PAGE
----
Going Home Again…

I always recommend this podcast. With the backdrop this month being Black History Month, it goes without saying that now is the perfect time to listen. Find it wherever you find your podcasts.

1619 - The New York Times

As I said before, it was my best friend that told me I should be on TikTok (follow me @whatjayesaid). And in the four months I have been on this app, I have been amazed at how engrossing it is! From random challenges, to laughing so hard I cannot see, news pages done by Black women and all matter of fashion, and crafts for anyone that wants some! But, I participated in this challenge that brought me to tears, and from those tears, finding myself in a conversation I wasn’t prepared for.

For the longest time, one of the longest perpetuated lies told to Black folk on this side of the Atlantic is we ‘can’t’ go back home–said along side the hateful slogan of ‘go back where you come from!’ Which is it racist, people? Make a decision! Ugh!

But in being on this app, I came across one video where the African woman was almost in tears. She said, “Who told you that we didn’t want you to come home?” This was the same woman days earlier whom made a funny video about coming to pick up her cousins from the airport–elated that they had ‘come home’. From there, I began to wonder what going ‘home’ would truly be like?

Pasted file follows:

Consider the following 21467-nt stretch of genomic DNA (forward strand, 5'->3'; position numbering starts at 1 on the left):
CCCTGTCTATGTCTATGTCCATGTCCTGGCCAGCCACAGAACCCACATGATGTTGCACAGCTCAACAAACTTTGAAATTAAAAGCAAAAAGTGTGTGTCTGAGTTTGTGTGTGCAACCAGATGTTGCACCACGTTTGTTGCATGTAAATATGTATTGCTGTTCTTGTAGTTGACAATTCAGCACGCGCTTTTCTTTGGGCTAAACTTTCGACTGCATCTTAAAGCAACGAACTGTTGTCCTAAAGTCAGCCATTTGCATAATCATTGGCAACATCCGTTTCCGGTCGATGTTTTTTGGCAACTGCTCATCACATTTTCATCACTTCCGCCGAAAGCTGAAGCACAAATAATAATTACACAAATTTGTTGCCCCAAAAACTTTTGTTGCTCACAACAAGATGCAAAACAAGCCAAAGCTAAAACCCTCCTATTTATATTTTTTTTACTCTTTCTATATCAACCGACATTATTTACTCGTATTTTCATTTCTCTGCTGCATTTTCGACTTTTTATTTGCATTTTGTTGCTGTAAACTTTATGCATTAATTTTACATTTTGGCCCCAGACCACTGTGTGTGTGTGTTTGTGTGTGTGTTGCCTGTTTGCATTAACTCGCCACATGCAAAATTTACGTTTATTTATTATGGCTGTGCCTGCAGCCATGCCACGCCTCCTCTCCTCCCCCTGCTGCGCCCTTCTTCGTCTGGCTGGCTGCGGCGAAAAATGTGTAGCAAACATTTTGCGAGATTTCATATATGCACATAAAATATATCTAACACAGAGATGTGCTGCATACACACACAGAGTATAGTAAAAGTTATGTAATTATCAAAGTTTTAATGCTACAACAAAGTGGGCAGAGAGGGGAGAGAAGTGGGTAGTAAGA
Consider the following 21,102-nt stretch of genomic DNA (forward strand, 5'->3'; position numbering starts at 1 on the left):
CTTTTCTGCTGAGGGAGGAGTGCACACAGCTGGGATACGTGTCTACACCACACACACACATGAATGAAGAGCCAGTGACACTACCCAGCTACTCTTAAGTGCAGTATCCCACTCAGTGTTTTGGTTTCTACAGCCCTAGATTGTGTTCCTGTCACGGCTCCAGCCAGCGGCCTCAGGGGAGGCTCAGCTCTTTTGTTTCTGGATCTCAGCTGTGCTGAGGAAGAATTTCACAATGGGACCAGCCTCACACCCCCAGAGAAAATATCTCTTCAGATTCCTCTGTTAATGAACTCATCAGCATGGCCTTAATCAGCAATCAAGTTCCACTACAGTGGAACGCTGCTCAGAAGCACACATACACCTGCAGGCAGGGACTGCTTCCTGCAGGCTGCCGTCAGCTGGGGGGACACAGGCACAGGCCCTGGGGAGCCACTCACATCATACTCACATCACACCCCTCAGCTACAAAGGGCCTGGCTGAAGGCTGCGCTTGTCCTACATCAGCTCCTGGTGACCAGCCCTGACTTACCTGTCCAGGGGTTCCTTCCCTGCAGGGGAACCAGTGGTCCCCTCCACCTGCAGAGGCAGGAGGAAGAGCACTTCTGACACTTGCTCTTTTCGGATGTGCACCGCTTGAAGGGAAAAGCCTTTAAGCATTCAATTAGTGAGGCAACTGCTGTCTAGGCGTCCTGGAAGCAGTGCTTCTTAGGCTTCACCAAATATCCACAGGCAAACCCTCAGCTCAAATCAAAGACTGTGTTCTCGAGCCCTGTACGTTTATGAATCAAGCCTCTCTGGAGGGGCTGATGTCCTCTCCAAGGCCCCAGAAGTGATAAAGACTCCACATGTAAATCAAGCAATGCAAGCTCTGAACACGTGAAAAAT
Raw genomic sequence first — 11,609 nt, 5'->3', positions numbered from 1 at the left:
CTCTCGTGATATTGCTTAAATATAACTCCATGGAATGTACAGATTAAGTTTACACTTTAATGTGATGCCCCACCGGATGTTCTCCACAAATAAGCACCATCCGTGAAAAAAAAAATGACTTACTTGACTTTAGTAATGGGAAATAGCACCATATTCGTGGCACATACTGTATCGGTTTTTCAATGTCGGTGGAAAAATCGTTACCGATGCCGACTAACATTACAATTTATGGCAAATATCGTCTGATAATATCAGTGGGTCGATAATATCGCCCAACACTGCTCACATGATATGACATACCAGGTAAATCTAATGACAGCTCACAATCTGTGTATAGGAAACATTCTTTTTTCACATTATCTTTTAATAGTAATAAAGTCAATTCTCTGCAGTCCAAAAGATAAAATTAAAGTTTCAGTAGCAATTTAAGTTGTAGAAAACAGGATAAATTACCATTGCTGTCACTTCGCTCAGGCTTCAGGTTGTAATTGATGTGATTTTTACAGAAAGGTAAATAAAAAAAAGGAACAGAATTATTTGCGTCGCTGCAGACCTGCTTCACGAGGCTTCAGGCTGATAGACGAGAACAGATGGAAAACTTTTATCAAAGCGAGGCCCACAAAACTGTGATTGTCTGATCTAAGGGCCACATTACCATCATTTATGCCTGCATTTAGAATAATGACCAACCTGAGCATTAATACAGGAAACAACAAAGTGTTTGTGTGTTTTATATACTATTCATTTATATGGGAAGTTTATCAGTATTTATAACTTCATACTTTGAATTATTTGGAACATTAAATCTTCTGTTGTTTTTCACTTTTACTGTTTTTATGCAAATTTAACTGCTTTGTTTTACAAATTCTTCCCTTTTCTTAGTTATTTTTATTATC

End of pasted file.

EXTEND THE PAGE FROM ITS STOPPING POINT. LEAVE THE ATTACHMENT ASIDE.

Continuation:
If you are not familiar, TikTok has sounds (often made by other creators) which can be funny, profound or give instructions for other challenges. I used one sound that corresponded to a challenge put up by another content creator whom had a follower say she could identify what part of Africa you as a Black person could be from by your picture.

So, I did. I used the sound with the corresponding #AfricaTikTok/#AfricanTikTok, uploading 6-7 pictures. What brought me to tears was the responses–I was told that I could be from the following parts of the continent: Ghana, Nigeria or Guinea. There was even someone that was so specific about my possible Nigerian ancestry, that said I could be descended from the Yoruba Tribe in Nigeria.

And I wept.

This is what growing up and being unable to identify where your roots begin will do to you! This is what happens when you realize the lies that white supremacy has told you are the deepest form of brainwashing. These lies are so insidious they will make you doubt who you are at your core.

It was so great to be seen, to be seen beyond just ‘being Black.’ I had people that looked like me, from picture, who told me where my line actually began. It was humbling. It was powerful. I felt both seen and all alone.

Home. Really, truly home.

What a thing to see, and feel! But I suppose that is the humbling thing about ‘home’. There will always be someone waiting there, no matter how long you have been gone–and there is still room for you…even after 402 years.